Magnetic local time asymmetries in precipitating electron and proton populations with and without substorm activity
- 1The Institute of Environmental Systems Research, University of Osnabrück, Osnabrück 49069, Germany
- 2Skobeltsyn Institute of Nuclear Physics, Lomonosov Moscow State University, Moscow 119234, Russia
Correspondence: Olesya Yakovchuk (firstname.lastname@example.org)
The magnetic local time (MLT) dependence of electron (0.15–300 keV) and proton (0.15–6900 keV) precipitation into the atmosphere based on National Oceanic and Atmospheric Administration POES and METOP satellite data during 2001–2008 was described. Using modified APEX coordinates the influence of particle energy, substorm activity and geomagnetic disturbance on the MLT flux distribution was statistically analysed.
Some of the findings are the following.
Substorms mostly increase particle precipitation in the night sector by about factor 2–4, but can also reduce it in the day sector.
MLT dependence can be assigned to particles entering the magnetosphere at the cusp region and magnetospheric particles in combination with energy-specific drifts (in agreement with Newell et al., 2009).
MLT flux differences of up to 2 orders of magnitude have been identified inside the auroral oval during geomagnetically disturbed conditions. The novelty here is the comprehensive coverage of energy bands and the focus on asymmetry.
The maximum flux asymmetry ratio depends on particle energy, decreasing with Kp for low energetic particles and increasing with Kp for higher energy electrons, while high energy protons show a more complex dependency. While some aspects may already have been known, the quantification of the flux asymmetry sheds new light on MLT variation.
Particle precipitation is a primary link between solar activity and atmospheric chemistry. Thorne (1977) suggested a depletion of ozone in 40–80 km through production of nitric oxides by precipitation of relativistic radiation belt electrons. Ozone depletion following solar energetic particle events (mostly protons) has been observed in the same year (Heath et al., 1977). Auroral particle precipitation causes production of HOy and NOx and thus is a significant player in mesospheric and stratospheric chemistry, especially as these chemicals catalytically impact the ozone cycle (Callis et al., 1996a, b) and subsequently change the radiation budget and affect dynamics. Consequently there has been an immanent need for the description (and later on modelling) of the particle precipitation. And even though the investigation of the precipitation pattern of low energetic particles (and especially electrons) started more then 30 years ago (e.g. Hardy et al., 1985), the rising vertical extent of climate models has shifted the focus from high energetic particles to lower energies again.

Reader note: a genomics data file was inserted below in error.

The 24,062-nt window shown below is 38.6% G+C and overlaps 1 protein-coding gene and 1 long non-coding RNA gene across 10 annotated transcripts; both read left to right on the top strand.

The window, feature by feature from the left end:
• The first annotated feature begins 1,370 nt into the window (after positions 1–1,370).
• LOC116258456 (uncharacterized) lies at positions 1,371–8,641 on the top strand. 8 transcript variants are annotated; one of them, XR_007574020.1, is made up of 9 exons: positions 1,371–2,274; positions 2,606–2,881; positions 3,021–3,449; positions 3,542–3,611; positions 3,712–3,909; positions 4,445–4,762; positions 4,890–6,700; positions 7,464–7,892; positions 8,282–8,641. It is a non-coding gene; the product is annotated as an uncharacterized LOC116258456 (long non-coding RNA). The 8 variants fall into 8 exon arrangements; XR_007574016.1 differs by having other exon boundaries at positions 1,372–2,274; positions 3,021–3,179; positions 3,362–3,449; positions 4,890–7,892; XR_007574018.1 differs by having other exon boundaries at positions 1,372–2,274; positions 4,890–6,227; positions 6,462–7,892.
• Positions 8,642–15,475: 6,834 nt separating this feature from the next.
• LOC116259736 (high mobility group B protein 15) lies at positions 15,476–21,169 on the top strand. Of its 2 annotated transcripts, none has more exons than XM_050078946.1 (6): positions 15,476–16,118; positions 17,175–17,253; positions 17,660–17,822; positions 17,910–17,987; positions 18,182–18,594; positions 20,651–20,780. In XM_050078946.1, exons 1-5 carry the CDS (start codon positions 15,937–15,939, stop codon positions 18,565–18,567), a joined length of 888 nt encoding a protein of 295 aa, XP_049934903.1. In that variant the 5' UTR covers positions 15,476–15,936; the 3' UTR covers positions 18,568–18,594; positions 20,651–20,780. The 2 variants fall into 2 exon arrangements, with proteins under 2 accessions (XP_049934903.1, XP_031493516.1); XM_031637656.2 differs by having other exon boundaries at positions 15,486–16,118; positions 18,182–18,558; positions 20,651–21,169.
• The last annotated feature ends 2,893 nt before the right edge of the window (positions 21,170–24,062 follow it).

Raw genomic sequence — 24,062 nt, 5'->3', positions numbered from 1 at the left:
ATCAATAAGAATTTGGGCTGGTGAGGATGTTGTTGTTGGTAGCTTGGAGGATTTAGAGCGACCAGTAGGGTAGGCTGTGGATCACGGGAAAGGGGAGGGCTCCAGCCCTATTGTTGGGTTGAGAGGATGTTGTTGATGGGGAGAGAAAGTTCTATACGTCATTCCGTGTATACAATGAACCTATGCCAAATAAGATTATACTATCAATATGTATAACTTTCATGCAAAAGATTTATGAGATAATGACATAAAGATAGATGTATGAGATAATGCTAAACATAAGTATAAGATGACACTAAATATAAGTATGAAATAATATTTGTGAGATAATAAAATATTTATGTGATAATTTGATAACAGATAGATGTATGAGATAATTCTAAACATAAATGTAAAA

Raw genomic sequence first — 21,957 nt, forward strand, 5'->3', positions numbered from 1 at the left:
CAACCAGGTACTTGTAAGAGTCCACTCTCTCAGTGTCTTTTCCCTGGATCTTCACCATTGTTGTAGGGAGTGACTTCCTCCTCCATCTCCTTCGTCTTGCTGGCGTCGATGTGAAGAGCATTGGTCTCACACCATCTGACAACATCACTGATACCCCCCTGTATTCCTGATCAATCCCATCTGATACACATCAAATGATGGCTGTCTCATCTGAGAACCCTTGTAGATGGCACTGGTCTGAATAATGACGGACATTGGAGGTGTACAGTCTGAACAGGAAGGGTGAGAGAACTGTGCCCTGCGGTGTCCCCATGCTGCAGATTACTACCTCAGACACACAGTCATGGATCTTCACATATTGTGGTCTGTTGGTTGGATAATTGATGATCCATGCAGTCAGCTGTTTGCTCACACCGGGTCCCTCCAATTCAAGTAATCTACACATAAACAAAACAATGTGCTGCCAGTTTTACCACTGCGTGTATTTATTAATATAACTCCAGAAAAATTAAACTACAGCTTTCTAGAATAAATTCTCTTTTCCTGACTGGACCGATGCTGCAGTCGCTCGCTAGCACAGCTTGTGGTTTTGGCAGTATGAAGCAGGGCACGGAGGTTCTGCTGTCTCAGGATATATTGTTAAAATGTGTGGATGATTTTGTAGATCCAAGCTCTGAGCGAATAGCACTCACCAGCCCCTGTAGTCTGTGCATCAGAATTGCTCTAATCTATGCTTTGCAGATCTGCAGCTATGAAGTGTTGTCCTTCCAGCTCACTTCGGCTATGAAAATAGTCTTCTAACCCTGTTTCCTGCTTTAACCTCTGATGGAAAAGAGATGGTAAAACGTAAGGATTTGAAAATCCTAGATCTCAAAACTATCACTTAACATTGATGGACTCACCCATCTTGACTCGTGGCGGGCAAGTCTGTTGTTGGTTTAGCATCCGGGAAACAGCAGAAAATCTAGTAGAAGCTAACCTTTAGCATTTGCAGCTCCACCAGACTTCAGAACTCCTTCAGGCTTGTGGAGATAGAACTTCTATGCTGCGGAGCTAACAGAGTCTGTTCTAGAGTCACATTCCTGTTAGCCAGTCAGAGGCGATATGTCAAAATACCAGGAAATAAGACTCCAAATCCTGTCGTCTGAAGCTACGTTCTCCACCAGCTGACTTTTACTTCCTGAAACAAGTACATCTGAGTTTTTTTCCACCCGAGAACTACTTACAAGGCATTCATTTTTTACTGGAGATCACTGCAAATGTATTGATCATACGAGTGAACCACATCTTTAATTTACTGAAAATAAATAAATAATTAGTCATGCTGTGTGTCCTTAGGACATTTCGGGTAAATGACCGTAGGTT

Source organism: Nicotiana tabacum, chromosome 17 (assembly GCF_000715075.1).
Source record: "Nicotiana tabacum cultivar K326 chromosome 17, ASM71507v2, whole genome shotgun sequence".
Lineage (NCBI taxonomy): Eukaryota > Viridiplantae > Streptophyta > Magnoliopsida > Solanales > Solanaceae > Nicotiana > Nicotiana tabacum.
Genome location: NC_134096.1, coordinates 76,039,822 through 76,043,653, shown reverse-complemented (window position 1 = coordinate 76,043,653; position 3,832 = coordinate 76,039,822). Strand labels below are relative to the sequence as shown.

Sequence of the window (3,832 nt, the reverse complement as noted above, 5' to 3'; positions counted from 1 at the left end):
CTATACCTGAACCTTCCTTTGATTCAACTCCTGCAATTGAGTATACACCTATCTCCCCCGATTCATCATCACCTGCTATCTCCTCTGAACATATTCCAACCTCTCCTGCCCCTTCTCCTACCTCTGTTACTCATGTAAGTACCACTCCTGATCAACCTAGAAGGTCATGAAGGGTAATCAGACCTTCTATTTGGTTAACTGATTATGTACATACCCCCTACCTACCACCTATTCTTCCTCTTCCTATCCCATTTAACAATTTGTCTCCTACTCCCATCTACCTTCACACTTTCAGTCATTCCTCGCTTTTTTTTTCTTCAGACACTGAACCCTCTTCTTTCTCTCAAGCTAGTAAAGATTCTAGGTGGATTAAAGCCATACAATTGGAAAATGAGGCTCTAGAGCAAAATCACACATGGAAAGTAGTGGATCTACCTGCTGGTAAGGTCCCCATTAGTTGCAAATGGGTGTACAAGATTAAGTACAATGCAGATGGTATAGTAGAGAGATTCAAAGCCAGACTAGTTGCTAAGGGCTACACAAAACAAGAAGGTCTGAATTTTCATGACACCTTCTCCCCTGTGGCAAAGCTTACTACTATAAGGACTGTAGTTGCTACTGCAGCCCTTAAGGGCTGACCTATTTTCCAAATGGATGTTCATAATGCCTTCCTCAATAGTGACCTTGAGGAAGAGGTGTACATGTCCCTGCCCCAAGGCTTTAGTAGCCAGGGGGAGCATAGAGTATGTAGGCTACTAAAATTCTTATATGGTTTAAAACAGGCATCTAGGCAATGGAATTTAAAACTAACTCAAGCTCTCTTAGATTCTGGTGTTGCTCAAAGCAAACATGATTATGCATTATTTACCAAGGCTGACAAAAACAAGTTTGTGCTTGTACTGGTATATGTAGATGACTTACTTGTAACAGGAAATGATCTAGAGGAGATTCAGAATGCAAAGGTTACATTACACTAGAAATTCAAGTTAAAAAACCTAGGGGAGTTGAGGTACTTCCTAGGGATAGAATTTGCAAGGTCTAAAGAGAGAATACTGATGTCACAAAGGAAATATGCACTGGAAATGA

The interplanetary medium is the driver of geomagnetic disturbance and may compress, deform or reconnect to the magnetosphere. Meredith et al. (2011) e.g. state that, on average, the flux of precipitating energy electrons (E>30 keV) is enhanced by a factor of about 10 during the passage of the high-speed stream (geomagnetic storm time) at all geographic longitudes. Thus geomagnetic disturbance should be considered in a description of particle precipitation.
MLT dependence is a result of charge-dependent drift directions (Allison et al., 2017) and (linked to that) opposite potentials in field-aligned Birkeland currents. The authors themselves note that the particle flux variety in different local time sectors may reach an order of magnitude, with proton precipitation dominating in evening and night sectors and electrons dominating in the morning and night (Wissing et al., 2008).
Substorms are either directly driven or/and loading processes, where energy is accumulated and released abruptly in the Earth's magnetosphere (Akasofu, 2015). The global morphology of auroral substorms was first described by Akasofu (1964) using simultaneous all-sky camera recordings from Siberia, Alaska and Canada. Later space-borne missions like e.g. the UV photometer mission on Dynamics Explorer 1 (DE-1) (Frank et al., 1981) confirmed this morphology.
Akasofu et al. (1965) also already characterized the expansion phase and the recovery phase of a substorm (a preceding growth phase was added by McPherron, 1970). Due to auroral emissions the substorms were associated with excitation and ionization by precipitating particles that have been investigated by ground-based riometers (Berkey et al., 1974) and later on by satellite missions (e.g. Fujii et al., 1994), observing intense energetic electron precipitation in or near the onset/surge region. The energy range of the precipitating particles has been defined as electrons and protons at approx. 10–100 keV with a low-energy cut-off (Birn et al., 1997). The precipitation regions depend on particle species.